The POTUS mixes are available on Spotify, which means none of the artists will be paid much, if at all, but think of the exposure!
The POTUS mix is available on Spotify, which means none of the artists will be paid much, if at all, but think of the exposure!

I have what I feel is a healthy emotional (rather than a political) attachment to our 44th President, Barack Hussein Obama. He dropped his summer playlist on Friday and I acted like it was an old school mix tape with “Just the Two of Us” by Chubb Rock. The POTUS mix tape signals what “the real” America actually is. It’s hella brown. Soulful. Brave. Unexpected. With a lil white in it for good measure. Like Obama.

Pledge your vote for Tammy Morales for D2 for a Green New Deal for Seattle. Vote by Aug 6.

The Daytime Playlist
The Daytime Playlist

When Obama won the Presidency in 2008 a crowd of us—black, brown, white—went yelling, sobbing, cheering into the middle of Pike Street.


First love is like that. Blackness is definitely one of my first loves.

Black love matters to me because black lives matter to me. The first black President still matters to me, and I love him and what he often symbolizes, especially during his incredibly hard eight years with a treacherously racist Congress.

America’s song makes her great. Black people gave America her song. This cannot necessarily be said of Turtle Island, which is immemorial and will surely outlast America, as Idle No More and other Native American environmental activists leading from the example of Presidential Medal of Honor winner Billy Frank shows.

Can’t you see our very affable white Vice President Joe Biden bopping his head to “Tightrope” by Janelle Monáe? Biden is effortlessly cool because he does not act like a bigot. Joe Biden and Barack Obama’s bromance looks as though it would go with ribs, slaw, brews. It’s basically the opposite of Obama’s “racial” beer summit with legendary scholar Skip Gates after those cloddish white cops arrested him for opening his own front door.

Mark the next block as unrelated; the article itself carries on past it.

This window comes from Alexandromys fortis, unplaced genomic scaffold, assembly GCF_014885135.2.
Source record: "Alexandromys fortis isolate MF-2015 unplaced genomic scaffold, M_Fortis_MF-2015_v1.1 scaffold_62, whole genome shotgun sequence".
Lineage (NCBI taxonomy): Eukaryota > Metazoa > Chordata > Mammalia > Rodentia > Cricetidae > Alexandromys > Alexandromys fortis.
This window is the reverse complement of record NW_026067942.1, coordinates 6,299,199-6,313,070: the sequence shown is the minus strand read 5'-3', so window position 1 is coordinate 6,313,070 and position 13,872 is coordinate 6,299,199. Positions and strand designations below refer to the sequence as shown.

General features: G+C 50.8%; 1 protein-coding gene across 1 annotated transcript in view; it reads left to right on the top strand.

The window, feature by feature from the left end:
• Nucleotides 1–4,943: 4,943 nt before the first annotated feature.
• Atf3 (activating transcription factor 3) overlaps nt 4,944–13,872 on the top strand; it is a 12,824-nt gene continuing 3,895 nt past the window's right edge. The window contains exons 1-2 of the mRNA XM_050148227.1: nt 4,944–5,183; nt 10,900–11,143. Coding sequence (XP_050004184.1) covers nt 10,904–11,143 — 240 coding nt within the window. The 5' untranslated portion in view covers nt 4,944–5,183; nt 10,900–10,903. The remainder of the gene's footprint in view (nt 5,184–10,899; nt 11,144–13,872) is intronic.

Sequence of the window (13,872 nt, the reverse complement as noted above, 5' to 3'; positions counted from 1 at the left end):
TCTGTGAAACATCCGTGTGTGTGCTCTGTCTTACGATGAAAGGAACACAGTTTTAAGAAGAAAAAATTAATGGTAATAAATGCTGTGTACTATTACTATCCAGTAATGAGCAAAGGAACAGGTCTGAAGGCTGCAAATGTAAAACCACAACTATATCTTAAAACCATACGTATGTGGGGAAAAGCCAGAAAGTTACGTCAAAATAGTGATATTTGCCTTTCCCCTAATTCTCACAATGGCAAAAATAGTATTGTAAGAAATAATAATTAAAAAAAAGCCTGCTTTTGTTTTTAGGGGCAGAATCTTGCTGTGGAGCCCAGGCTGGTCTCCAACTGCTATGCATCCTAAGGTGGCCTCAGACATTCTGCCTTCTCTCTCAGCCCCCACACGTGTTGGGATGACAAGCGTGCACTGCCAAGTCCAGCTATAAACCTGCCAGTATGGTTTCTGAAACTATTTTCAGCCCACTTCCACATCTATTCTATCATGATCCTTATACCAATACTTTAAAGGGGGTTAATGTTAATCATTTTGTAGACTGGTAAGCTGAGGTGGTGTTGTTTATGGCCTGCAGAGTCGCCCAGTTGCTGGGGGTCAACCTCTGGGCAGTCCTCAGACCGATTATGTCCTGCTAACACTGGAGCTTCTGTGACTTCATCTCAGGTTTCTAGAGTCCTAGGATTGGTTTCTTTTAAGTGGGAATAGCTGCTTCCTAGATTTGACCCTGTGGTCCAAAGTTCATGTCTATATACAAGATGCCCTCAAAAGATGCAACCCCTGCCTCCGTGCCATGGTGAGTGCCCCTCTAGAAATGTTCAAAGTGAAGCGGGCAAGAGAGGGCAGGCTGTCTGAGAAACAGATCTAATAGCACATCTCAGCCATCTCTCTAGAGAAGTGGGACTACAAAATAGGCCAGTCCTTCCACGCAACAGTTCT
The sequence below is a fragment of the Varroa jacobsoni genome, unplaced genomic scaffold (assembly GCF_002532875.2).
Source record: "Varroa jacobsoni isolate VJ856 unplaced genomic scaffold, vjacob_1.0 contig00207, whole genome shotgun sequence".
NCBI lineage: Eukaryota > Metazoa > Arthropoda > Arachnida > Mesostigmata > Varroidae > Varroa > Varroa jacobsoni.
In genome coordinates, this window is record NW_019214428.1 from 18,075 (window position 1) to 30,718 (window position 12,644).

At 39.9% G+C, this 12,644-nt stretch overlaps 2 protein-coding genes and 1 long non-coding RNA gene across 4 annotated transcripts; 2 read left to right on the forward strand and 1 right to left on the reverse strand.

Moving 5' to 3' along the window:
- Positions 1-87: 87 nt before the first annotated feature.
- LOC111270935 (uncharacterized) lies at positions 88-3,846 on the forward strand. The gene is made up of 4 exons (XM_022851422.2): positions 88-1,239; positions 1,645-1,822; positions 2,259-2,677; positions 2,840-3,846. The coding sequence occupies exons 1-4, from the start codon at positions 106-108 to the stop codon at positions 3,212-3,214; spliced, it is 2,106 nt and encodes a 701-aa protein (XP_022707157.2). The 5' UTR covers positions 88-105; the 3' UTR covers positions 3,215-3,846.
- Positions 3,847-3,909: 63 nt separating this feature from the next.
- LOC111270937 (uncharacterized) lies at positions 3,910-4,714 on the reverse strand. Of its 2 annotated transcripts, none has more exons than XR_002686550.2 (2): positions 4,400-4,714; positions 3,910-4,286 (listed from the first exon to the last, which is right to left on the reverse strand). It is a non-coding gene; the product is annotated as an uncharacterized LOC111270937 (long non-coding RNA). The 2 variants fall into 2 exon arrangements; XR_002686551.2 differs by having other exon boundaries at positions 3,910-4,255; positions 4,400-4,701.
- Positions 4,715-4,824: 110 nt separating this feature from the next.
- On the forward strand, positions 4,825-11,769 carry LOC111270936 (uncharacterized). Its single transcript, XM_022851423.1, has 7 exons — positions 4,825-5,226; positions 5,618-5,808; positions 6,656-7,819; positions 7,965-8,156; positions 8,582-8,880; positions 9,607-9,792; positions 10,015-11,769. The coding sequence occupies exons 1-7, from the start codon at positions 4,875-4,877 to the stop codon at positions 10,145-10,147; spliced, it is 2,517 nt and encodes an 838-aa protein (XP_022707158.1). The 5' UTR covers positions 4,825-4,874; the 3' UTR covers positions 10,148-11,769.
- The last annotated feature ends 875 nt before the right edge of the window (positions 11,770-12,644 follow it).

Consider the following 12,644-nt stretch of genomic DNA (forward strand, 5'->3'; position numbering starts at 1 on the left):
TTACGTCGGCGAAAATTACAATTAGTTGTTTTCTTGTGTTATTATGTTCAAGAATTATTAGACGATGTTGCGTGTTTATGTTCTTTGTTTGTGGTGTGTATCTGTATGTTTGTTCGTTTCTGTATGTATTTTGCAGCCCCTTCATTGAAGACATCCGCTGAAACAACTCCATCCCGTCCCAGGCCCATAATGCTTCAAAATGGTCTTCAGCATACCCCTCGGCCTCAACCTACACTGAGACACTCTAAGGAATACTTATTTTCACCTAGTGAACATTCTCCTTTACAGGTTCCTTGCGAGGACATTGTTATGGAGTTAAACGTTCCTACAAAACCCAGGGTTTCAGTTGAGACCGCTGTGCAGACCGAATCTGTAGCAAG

Obama’s list has “Me Gustas Tu” by Manu Chao. Yet, I don’t think that all the undocumented families that Obama has deported feel like he likes them. As one article from early this year read, “The families came to the U.S. looking for a hand, but they got the boot.” A black foot was shod therein. Nonetheless, Obama’s mix also includes “Espera” by Afro Latinx Esperanza Spaulding. Somehow it feels like a reminder that Obama’s behavior towards our immigrant communities is as problematic as Zoe Saldana’s blackface when she played Nina Simone.

My projections onto the President and his family were perhaps at their most dazzling and illusory when he won office the first time. When Hillary eventually wins in 2016, I might feel like I did when my engagement ended. I’ll probably sink to the floor and murmur, “Wow, it’s finally over.”

After all, we cannot pretend that equal opportunity neoliberalism is good for us any more.

Obama’s call for optimism has conflicted with his drone strikes, keeping Guantanamo open, and bragging about killing Osama Bin Laden at the State of the Union though he also holds the Nobel Peace Prize.

Black majesty moves me to tears. So does black complacency, unfortunately.

I grew up being led and loved by amazing black leaders who remind me of Obama. Black love has flashed up brilliantly during his Presidency. The slide deck that goes with the Obama playlist includes the President’s touching video in response to a grandmother whose adorable young granddaughter was inconsolable once she learned Barack’s term will end.

Black leadership is edifying. Like Colt .45, it works every time. Think of Bree Newsome bravely taking down that wretched Confederate flag down. Barack’s Malcolm X-like baritone soothing our souls at the eulogy of the Charleston Nine at Mother Emanuel church. Michelle Obama at the Democratic Convention explaining how she is raising carefree black girls in the house that black slaves built.

America is usually trapped ,as James Baldwin so eloquently wrote, “somewhere between the Statue of Liberty and the pillar of salt.”

The Nighttime Playlist
The Nighttime Playlist

White supremacy cannot fix our communities and our schools. The First Lady’s visits with brilliant little students is a path to healing that white supremacy can’t countenance. The same goes for when Michelle went to a Native American high school graduation and told our new leaders to-be: “The [Native] traditions that this [former boarding] school was designed to destroy are now expressed in every square foot of this place. Look at you now.”

Yes, look at us. See our brilliance. Obama’s playlist has the old school cut “So Very Hard to Go” by Tower of Power. It’s very apropos. There are parts of this era I never want to end, much like a great song.